Khamiah Alderman, Student and Intern, North Carolina Center for Nonprofits
Are nonprofits any better-positioned to weather the lingering effects of a global pandemic?
In 2020, COVID changed our lives forever. The nonprofit sector certainly felt the ripple effects of a global pandemic that tested even the most rigorous disaster response and recovery plans. COVID forced many nonprofits to close after depleting their budgets and tested the wherewithal of a workforce that's already stretched to the very edge of its limitations on a regular basis. As further evidence, research has shown that 53% of nonprofits have had a greater demand for their services during the COVID pandemic. One-third are experiencing higher operating costs. Four in 10 nonprofits have cut operating costs. One-third have pared back programs or services. These problems made it challenging for nonprofits to continue their already challenging work uplifting vulnerable and marginalized communities.
Despite these challenges, nonprofits have found ways to adapt, and even thrive, despite a lingering global pandemic. After conducting research, including our 2021 COVID survey* of nonprofits across North Carolina, we’ve compiled a list of the most salient lessons learned and even a few silver linings experienced by the nonprofit sector.
Remote Work Infrastructure
Many nonprofits were forced to shut down their physical locations and transition to working remotely due to COVID restrictions, making it difficult to operate as they normally would have in order to serve their communities. However, working remotely has led to several positives, including:
- Nonprofits saving on rent;
- Boosting employee morale;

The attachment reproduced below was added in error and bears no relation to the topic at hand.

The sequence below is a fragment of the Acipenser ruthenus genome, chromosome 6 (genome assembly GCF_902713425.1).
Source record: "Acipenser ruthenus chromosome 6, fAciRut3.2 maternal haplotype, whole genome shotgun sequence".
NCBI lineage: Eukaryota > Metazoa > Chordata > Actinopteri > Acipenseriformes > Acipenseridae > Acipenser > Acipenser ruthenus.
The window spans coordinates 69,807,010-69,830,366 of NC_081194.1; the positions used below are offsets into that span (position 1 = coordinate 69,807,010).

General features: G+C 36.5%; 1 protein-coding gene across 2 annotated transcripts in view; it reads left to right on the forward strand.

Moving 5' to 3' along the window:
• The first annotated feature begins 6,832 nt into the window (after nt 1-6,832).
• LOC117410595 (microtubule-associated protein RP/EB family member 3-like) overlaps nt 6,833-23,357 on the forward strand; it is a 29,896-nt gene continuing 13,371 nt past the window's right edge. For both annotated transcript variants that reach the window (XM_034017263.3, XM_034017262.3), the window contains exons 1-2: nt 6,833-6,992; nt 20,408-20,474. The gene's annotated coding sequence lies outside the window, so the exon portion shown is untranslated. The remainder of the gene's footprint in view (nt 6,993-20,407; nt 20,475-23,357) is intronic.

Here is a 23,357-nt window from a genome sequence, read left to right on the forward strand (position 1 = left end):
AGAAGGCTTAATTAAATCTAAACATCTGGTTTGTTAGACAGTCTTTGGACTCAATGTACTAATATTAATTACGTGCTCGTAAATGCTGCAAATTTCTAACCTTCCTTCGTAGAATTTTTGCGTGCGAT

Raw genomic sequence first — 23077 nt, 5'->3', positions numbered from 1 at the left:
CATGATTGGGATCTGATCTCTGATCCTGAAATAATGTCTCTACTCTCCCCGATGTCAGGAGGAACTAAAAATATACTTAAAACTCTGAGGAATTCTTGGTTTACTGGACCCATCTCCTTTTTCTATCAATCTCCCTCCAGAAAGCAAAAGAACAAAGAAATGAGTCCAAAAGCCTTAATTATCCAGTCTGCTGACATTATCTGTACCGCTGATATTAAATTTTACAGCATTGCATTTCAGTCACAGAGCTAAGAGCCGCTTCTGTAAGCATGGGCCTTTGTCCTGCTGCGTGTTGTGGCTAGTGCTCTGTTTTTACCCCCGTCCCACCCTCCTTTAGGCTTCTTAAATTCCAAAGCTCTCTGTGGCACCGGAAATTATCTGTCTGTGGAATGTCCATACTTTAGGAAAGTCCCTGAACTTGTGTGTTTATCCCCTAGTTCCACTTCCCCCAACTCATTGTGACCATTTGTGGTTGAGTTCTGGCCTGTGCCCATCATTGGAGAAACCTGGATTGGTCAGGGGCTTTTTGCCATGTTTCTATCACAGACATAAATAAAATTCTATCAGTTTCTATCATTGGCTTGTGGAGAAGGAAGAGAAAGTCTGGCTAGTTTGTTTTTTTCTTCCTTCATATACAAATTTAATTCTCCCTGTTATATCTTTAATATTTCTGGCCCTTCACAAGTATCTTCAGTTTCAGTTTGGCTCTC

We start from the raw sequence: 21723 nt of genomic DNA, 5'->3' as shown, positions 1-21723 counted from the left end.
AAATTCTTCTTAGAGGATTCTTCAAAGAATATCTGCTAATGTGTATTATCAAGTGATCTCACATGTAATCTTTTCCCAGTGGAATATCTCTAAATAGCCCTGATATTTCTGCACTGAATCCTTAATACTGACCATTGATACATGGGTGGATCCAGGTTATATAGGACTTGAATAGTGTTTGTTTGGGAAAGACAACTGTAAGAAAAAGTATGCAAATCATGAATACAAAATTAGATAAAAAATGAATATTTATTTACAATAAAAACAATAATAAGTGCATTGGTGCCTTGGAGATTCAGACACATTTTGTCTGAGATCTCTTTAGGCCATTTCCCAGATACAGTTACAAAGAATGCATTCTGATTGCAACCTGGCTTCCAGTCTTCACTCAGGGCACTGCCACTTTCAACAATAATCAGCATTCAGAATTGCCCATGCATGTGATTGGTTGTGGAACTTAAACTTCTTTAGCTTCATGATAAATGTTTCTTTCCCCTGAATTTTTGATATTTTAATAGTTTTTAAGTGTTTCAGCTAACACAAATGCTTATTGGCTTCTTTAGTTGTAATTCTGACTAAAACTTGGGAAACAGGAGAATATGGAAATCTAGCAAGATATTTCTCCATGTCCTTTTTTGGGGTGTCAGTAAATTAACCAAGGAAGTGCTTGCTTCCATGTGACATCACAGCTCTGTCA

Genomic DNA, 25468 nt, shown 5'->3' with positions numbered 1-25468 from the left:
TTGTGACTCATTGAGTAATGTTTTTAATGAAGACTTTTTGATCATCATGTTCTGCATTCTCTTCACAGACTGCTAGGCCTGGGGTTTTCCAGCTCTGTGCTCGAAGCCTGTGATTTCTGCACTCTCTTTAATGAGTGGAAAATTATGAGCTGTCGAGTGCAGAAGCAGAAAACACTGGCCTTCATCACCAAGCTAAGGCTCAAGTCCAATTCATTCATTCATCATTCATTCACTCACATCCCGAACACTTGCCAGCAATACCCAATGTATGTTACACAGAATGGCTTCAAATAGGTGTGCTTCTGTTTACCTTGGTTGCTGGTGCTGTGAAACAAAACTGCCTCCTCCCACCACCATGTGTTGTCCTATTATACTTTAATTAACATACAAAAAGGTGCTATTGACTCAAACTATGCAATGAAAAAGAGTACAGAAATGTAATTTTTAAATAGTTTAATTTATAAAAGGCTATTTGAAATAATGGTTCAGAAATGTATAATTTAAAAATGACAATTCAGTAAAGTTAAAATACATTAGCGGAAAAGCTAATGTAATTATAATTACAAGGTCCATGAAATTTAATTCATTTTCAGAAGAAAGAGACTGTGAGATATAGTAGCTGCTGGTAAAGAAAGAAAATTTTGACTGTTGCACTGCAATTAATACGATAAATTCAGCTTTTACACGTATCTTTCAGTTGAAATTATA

- Enabling employers to hire talent unconstrained by geographical limitations; and
- Increased productivity due to technology mitigating some of the more tedious tasks.
While some of these silver linings have made it easier to reach the communities served by nonprofits, it has not come without its fair share of challenges. Nevertheless, our sector has continued to adapt, and those adaptations have led to new ways of delivering our programs and services born out of necessity.
Strategic Organizational & Crisis Communication Plans
Of course, most of us were not prepared for nor did we expect a global pandemic. Because of this, nonprofits did not have a plan of action for when a crisis, like a pandemic, occurs. Nonprofits have been in essence forced to hone in on improving their risk management plans, transforming required policies to make them more adaptable to the safety of their staff, volunteers, and communities they serve as well as developing policies and procedures that are even more crisis-proof.
Our 2021 COVID survey asked nonprofit respondents to tell us about their revenue losses due to the pandemic from July 1-December 31, 2020 and January 1-June 30, 2021. Out of the 123 responses, 48.7% experienced revenue loss.
COVID exacerbated the funding issues nonprofits were experiencing initially. However, funders responded by offering more operating funds to ensure that the safety net of programs and services provided by nonprofits remained intact as much as possible.
We acknowledge that the effects of COVID are still lingering. These silver linings are just the tip of the iceberg and may not have been experienced or realized by the most vulnerable among us, including nonprofits and those they serve. So we continue to ask, what unexpected outcomes has your nonprofit experienced (whether good or bad) and how can the Center continue to help uplifting the needs and collective best interests of our sector? We hope you will continue to share with us.
*The Center appreciates the respondents for completing the 2021 COVID survey. The survey received 123 responses from nonprofit organizations statewide and was useful in developing this article.
Khamiah Alderman is from Charlotte and is a senior majoring in Public Policy at the University of North Carolina at Chapel Hill (expected graduation May 2023). She is interning with the North Carolina Center for Nonprofits during the summer 2022 through the Z. Smith Reynolds Foundation’s Non-Profit Internship Program. She is passionate about education policy and closing the racial achievement gap in North Carolina. In her free time, Khamiah enjoys reading and expressing her love for reading by ensuring that children have at-home libraries. When she is not doing schoolwork or reading, she is volunteering for Book Harvest or finding opportunities to expand her knowledge and skill set on education policy.